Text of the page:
Rhode Island health officials said the state is not receiving enough supply of the COVID-19 vaccine to meet President Joseph Biden’s goal of making all adults eligible to be vaccinated by May.

Concerns about Rhode Island’s ability to meet the president’s goal are based on the state’s projected supply and current demand presented during a meeting Tuesday morning of the COVID-19 Vaccine Subcommittee. 

The state’s projected timeline -- which shows all adults eligible to be vaccinated in June -- “is under heavy discussion,’’ Alysia Mihalakos, chief of the state Health Department’s Center for Emergency Preparedness and Response, said at the meeting. Though the current projections do not show the state having enough vaccines to meet the president’s goal, she said, “we would love to be pleasantly surprised.’’

Health officials said the biggest variable in the state’s vaccine supply is the Johnson & Johnson vaccine. The state received an initial 9,100 doses of the Johnson & Johnson single-shot vaccines in March, and health officials said they expect to receive another 1,300 doses this week. State health officials said they anticipated the supply will eventually increase to about 16,000 doses per week.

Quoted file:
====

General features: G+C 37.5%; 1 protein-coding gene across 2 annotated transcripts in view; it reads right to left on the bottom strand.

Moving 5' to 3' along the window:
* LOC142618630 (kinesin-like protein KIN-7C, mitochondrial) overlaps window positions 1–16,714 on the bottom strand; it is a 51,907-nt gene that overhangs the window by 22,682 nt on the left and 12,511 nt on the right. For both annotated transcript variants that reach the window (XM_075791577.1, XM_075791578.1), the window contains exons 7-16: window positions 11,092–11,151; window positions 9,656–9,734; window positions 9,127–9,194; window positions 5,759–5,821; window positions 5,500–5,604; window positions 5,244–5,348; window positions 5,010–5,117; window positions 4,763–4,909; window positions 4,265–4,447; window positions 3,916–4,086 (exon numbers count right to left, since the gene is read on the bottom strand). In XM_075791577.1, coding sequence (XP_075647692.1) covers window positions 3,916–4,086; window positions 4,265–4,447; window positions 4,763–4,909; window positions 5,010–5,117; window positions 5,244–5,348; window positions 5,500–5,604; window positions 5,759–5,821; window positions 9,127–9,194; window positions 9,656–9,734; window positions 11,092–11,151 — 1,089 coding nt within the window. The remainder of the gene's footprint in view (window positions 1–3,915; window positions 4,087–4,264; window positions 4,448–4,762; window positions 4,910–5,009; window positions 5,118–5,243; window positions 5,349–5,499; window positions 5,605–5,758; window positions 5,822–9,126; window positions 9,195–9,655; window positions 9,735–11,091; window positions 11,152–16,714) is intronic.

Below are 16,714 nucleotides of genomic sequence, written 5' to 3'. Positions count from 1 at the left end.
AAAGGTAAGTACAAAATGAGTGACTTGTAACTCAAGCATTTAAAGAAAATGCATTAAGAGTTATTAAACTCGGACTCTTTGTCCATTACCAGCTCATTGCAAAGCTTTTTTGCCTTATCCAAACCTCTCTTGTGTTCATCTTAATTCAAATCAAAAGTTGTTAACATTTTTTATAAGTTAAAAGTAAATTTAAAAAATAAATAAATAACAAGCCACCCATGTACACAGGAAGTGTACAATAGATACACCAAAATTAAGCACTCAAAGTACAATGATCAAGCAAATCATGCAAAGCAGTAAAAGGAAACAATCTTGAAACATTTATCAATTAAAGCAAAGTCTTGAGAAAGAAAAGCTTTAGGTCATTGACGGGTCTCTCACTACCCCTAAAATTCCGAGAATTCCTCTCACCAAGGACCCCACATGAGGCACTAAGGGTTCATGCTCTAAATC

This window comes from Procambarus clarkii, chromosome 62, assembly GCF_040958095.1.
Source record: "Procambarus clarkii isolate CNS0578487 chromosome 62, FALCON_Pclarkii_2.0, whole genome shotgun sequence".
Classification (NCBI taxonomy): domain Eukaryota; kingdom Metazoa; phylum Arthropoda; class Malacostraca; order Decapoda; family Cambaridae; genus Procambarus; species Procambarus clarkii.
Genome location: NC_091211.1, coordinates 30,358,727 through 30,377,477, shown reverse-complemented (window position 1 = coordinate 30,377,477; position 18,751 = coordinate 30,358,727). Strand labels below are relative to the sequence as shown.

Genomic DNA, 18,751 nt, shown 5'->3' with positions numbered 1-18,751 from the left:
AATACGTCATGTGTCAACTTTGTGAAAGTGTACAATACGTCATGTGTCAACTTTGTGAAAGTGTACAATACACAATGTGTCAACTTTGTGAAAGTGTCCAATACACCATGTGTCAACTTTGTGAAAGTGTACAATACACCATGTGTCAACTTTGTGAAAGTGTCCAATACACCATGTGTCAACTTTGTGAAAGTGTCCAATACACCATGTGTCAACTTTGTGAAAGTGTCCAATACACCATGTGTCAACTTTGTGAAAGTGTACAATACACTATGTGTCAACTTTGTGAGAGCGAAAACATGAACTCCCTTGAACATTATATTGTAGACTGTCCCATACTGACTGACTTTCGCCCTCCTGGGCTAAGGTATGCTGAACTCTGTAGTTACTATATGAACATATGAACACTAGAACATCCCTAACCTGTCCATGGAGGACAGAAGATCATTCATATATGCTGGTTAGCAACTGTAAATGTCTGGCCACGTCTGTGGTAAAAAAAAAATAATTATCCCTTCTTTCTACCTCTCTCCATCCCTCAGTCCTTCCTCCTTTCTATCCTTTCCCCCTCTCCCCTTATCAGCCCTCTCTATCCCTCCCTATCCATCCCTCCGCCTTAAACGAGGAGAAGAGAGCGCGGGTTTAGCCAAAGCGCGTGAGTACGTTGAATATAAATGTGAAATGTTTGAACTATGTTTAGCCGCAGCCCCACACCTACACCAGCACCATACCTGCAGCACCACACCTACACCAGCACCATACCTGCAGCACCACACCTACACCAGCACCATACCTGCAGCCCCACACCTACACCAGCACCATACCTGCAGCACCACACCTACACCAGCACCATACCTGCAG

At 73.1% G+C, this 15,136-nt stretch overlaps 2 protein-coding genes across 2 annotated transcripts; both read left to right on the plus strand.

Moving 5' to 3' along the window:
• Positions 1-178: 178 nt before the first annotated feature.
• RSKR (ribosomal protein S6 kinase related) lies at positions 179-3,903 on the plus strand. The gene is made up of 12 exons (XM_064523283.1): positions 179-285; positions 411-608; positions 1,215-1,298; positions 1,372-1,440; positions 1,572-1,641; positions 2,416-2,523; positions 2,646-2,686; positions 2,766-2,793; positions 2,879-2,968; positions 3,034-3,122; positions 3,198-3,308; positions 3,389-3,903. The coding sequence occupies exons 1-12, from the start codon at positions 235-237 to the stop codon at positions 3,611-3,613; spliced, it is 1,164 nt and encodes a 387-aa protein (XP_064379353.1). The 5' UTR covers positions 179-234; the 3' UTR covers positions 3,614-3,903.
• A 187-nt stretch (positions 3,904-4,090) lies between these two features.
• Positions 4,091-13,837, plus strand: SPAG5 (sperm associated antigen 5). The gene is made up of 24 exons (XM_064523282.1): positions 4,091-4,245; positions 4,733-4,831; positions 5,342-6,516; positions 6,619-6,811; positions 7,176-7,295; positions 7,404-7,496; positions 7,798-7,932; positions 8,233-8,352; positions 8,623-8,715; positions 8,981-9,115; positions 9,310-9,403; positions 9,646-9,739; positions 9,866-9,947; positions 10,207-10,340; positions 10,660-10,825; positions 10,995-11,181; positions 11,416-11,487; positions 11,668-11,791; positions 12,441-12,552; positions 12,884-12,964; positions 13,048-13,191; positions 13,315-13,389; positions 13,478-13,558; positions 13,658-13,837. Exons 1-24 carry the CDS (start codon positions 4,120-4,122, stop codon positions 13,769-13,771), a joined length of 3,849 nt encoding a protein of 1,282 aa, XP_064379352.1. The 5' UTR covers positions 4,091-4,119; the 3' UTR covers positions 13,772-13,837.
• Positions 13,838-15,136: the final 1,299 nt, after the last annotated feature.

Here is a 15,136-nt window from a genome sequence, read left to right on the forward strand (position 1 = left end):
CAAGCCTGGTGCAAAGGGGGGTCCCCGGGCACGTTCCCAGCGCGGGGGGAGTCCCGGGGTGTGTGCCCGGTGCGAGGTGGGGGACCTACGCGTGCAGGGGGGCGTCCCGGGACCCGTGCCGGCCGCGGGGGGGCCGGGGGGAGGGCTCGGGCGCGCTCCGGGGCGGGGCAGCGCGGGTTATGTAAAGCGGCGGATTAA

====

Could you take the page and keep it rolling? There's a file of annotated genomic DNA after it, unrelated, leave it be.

One reason for the projected shortage is the relatively high rate of vaccine uptake among eligible Rhode Islanders compared with other states. State health officials project that about 70% of residents in each eligibility group will be vaccinated. And they said demand for the vaccine continues to be high. During the last week, for example, the number of residents ages 65 to 74 who were vaccinated increased 50%.

-- Health Reporter Lynn Arditi can be reached at larditi@thepublicsradio.org

updated 1:37 p.m.